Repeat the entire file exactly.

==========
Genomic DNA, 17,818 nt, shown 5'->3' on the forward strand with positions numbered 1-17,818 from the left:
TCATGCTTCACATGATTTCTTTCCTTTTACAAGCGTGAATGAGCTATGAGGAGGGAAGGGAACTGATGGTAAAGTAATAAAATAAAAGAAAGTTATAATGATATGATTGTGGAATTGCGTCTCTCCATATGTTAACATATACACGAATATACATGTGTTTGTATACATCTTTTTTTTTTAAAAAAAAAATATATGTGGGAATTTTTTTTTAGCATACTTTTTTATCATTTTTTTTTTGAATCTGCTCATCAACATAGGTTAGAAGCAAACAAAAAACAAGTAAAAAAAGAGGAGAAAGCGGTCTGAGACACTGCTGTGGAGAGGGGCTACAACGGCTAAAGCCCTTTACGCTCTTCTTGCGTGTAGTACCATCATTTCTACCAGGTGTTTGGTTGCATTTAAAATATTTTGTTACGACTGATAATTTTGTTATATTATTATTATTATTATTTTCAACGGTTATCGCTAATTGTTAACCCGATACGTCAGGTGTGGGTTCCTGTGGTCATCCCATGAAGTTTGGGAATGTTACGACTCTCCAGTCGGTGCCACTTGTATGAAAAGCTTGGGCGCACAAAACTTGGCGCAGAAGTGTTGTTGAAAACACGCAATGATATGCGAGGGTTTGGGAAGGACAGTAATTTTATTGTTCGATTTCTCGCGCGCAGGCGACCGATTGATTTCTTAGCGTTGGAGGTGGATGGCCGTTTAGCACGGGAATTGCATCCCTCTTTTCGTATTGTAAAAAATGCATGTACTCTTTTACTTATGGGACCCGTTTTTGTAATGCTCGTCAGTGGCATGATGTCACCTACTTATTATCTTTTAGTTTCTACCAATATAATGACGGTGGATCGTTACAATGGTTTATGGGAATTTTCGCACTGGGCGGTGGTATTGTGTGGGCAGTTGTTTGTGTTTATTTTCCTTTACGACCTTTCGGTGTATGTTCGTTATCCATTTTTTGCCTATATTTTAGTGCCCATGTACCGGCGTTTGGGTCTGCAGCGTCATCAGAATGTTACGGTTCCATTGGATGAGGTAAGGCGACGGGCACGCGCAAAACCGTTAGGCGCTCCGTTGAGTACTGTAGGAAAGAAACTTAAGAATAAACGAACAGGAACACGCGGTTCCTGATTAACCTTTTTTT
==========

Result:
Genomic DNA, 17,818 nt, shown 5'->3' on the forward strand with positions numbered 1-17,818 from the left:
TCATGCTTCACATGATTTCTTTCCTTTTACAAGCGTGAATGAGCTATGAGGAGGGAAGGGAACTGATGGTAAAGTAATAAAATAAAAGAAAGTTATAATGATATGATTGTGGAATTGCGTCTCTCCATATGTTAACATATACACGAATATACATGTGTTTGTATACATCTTTTTTTTTTAAAAAAAAAATATATGTGGGAATTTTTTTTTAGCATACTTTTTTATCATTTTTTTTTTGAATCTGCTCATCAACATAGGTTAGAAGCAAACAAAAAACAAGTAAAAAAAGAGGAGAAAGCGGTCTGAGACACTGCTGTGGAGAGGGGCTACAACGGCTAAAGCCCTTTACGCTCTTCTTGCGTGTAGTACCATCATTTCTACCAGGTGTTTGGTTGCATTTAAAATATTTTGTTACGACTGATAATTTTGTTATATTATTATTATTATTATTTTCAACGGTTATCGCTAATTGTTAACCCGATACGTCAGGTGTGGGTTCCTGTGGTCATCCCATGAAGTTTGGGAATGTTACGACTCTCCAGTCGGTGCCACTTGTATGAAAAGCTTGGGCGCACAAAACTTGGCGCAGAAGTGTTGTTGAAAACACGCAATGATATGCGAGGGTTTGGGAAGGACAGTAATTTTATTGTTCGATTTCTCGCGCGCAGGCGACCGATTGATTTCTTAGCGTTGGAGGTGGATGGCCGTTTAGCACGGGAATTGCATCCCTCTTTTCGTATTGTAAAAAATGCATGTACTCTTTTACTTATGGGACCCGTTTTTGTAATGCTCGTCAGTGGCATGATGTCACCTACTTATTATCTTTTAGTTTCTACCAATATAATGACGGTGGATCGTTACAATGGTTTATGGGAATTTTCGCACTGGGCGGTGGTATTGTGTGGGCAGTTGTTTGTGTTTATTTTCCTTTACGACCTTTCGGTGTATGTTCGTTATCCATTTTTTGCCTATATTTTAGTGCCCATGTACCGGCGTTTGGGTCTGCAGCGTCATCAGAATGTTACGGTTCCATTGGATGAGGTAAGGCGACGGGCACGCGCAAAACCGTTAGGCGCTCCGTTGAGTACTGTAGGAAAGAAACTTAAGAATAAACGAACAGGAACACGCGGTTCCTGATTAACCTTTTTTT